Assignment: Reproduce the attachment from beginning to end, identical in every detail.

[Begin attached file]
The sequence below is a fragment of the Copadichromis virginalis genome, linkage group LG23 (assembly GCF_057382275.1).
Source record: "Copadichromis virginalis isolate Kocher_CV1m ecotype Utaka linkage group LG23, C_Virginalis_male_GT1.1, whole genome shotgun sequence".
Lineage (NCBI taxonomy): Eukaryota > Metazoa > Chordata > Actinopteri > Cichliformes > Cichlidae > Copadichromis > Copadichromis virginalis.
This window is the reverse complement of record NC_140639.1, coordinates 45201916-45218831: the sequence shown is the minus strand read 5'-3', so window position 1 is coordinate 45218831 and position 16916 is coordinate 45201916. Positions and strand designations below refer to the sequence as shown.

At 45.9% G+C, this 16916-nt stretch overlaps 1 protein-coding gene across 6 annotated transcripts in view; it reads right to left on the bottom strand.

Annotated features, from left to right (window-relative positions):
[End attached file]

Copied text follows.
The sequence below is a fragment of the Copadichromis virginalis genome, linkage group LG23 (assembly GCF_057382275.1).
Source record: "Copadichromis virginalis isolate Kocher_CV1m ecotype Utaka linkage group LG23, C_Virginalis_male_GT1.1, whole genome shotgun sequence".
Lineage (NCBI taxonomy): Eukaryota > Metazoa > Chordata > Actinopteri > Cichliformes > Cichlidae > Copadichromis > Copadichromis virginalis.
This window is the reverse complement of record NC_140639.1, coordinates 45201916-45218831: the sequence shown is the minus strand read 5'-3', so window position 1 is coordinate 45218831 and position 16916 is coordinate 45201916. Positions and strand designations below refer to the sequence as shown.

At 45.9% G+C, this 16916-nt stretch overlaps 1 protein-coding gene across 6 annotated transcripts in view; it reads right to left on the bottom strand.

Annotated features, from left to right (window-relative positions):